You’re down by 10 points in your NFL fantasy football league, and you need to choose a wide receiver from the free agency pool because your starter was injured. How do you decide to get the 11 points required for a win? What methods will you use to lead you to that decision?
Fantasy football managers are constantly making those tough decisions throughout the season. For years, fantasy managers have made decisions based on watching games, studying box scores and going off their intuition. Typically, their decisions come down to answering simple questions: “Why should I start that player over this player?” Or “Why should I pick up this player out of free agency over that player?”
Nowadays, volumes of data exist to help fantasy managers make hard roster decisions in the pre and post-draft process. To improve results, some fantasy managers are plugging statistical data into sports optimization models to analyze the game and choose players. Advanced data platforms like the NFL’s Next Gen Stats or the MLB’s Statcast quantify and track live-action moments on the field of play.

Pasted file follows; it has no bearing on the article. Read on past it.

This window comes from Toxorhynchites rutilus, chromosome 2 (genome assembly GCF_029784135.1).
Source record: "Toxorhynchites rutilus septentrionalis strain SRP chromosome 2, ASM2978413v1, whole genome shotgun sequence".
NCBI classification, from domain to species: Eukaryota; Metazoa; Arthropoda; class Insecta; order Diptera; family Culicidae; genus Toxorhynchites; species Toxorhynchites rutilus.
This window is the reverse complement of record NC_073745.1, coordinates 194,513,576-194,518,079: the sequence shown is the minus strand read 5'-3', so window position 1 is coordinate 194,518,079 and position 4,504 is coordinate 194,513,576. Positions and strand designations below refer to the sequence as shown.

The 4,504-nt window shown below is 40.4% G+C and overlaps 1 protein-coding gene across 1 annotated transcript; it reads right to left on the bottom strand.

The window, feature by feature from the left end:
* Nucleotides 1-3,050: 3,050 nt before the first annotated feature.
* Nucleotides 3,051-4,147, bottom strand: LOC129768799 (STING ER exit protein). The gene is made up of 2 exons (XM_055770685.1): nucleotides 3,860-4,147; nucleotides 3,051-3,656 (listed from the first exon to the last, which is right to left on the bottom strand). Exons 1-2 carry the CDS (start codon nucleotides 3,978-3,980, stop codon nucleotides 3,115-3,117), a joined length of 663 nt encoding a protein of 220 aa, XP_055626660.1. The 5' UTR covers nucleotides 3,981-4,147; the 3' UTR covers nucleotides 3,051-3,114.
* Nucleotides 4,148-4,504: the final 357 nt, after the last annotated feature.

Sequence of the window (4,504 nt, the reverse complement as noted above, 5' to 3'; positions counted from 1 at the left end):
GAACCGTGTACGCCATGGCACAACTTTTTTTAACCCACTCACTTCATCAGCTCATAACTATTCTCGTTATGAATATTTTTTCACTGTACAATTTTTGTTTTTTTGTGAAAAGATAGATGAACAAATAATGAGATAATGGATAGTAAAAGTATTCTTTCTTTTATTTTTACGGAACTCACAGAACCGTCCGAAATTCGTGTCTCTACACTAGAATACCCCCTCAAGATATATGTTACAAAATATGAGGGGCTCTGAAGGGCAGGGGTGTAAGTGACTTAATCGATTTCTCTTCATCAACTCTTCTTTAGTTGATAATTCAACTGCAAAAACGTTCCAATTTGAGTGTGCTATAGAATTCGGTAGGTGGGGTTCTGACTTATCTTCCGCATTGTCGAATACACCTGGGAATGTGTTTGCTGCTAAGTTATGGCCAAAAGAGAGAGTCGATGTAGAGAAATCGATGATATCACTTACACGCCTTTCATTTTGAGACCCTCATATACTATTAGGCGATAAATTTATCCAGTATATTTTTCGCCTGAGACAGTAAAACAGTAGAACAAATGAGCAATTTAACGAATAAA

At a basic level, most sports optimizers simulate games several times and produce various outcomes based on a user’s desired player pool and associated risk. Optimizers use advanced stats to help identify players who maximize projections within a certain risk tolerance and variable constraints. Users can see the optimal player or lineups based on those constraints.
However, some metrics carry more weight than others in the evaluation process. Fantasy managers constantly have to weigh their options and decide what’s most important. Since there are so many advanced metrics used in optimizers to judge player performance, it can be hard to figure out what matters most. So, here are three advanced critical metrics to pay attention to when using an optimizer.
Average draft position (ADP)
Step one to having a successful year in fantasy football is drafting a team to drive that success. Average draft position (ADP) represents an average range of where players have been drawn across fantasy football leagues. As more drafts are compiled across the industry, the accuracy of where a player is drafted improves. Granted, ADP differs based on what site your fantasy league is using for the draft.
Examining a player’s ADP is the most useful for the draft preparation process and helps understand how players are valued. Understanding ADP allows fantasy managers to develop a draft strategy for drafting that takes all players and their relative strengths into account. Fantasy managers can try to predict when a player could be drawn and where they would be categorized as a “reach” pick. Without ADP, managers would essentially be making uninformed decisions about the actual draft value of a player.